[MyEtherWallet Hacked] Couple of days ago, some MyEtherWallet (MEW) users were surprised to see a warning about an untrusted SSL Certificate when visiting the website. Unfortunately the alarm was not enough for some users to avoid logging in to their wallets.
The issue was first reported by user u/rotistain in a reddit post with the screenshot below of the untrusted SSL Certificate:
Rotistain double checked the site’s name and logged int after verifying it, only to see a 10 seconds counter that allowed enough time for the script to steal his tokens, sending them to this address: 0x1d50588c0aa11959a5c28831ce3dc5f1d3120d29
Looking at the transactions in that address, the hacker walked away with 215 Ethereum coins, ~ $147,000 in todays evaluation, from the above address alone. And when I followed the trail of transactions, I found that some addresses had millions of dollars of Ethereums in them, suggesting that this was not the hackers first rodeo.
MEW also put out an official statement on reddit, explaining how the attack took place.
How did this attack happen?
MEW site itself wasn’t compromised to carry out this attack, instead, the attacker compromised Google DNS servers (188.8.131.52) used by users to trick them into visiting a fake MEW site hosted on a Russian server instead of the genuine site.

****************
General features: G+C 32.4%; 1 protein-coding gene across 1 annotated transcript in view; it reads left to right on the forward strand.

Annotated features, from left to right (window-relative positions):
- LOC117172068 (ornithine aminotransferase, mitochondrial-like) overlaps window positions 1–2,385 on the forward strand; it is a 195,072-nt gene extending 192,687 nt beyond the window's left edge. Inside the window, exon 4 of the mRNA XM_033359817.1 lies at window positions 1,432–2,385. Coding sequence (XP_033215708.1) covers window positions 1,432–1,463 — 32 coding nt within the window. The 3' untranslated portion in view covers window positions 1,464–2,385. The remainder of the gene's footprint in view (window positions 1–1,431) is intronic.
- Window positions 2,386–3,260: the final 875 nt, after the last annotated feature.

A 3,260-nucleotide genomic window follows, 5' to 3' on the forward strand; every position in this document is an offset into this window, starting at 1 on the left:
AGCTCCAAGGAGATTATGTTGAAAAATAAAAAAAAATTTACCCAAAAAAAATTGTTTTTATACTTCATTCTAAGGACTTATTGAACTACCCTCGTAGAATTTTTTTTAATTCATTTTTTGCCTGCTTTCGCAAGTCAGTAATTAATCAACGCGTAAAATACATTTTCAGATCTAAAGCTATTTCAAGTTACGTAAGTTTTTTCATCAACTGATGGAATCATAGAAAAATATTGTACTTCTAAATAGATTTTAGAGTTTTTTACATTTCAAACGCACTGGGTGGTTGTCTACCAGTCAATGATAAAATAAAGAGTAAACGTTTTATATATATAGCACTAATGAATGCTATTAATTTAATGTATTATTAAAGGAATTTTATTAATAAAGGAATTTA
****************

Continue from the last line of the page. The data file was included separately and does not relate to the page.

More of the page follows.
And because Google’s DNS service is recursive, the bad listing probably came from a forged communication with Amazon’s “Route 53“.
Amazon Web Services representative said that the company’s services were not compromised: “Neither AWS nor Amazon Route 53 were hacked or compromised,” the statement reads. “An upstream Internet Service Provider was compromised by a malicious actor who then used that provider to announce a subset of Route 53 IP addresses to other networks with whom this ISP was peered.”
To intercept valid requests, the attacker used BGP hijacking to spread false routing information on hacked BGP servers operated by an ISP, in this case, in the vicinity of an internet exchange in Chicago.
Lessons Learned from the Attack
If you see a “untrusted SSL Certificate” warning on one of your websites, do not log in.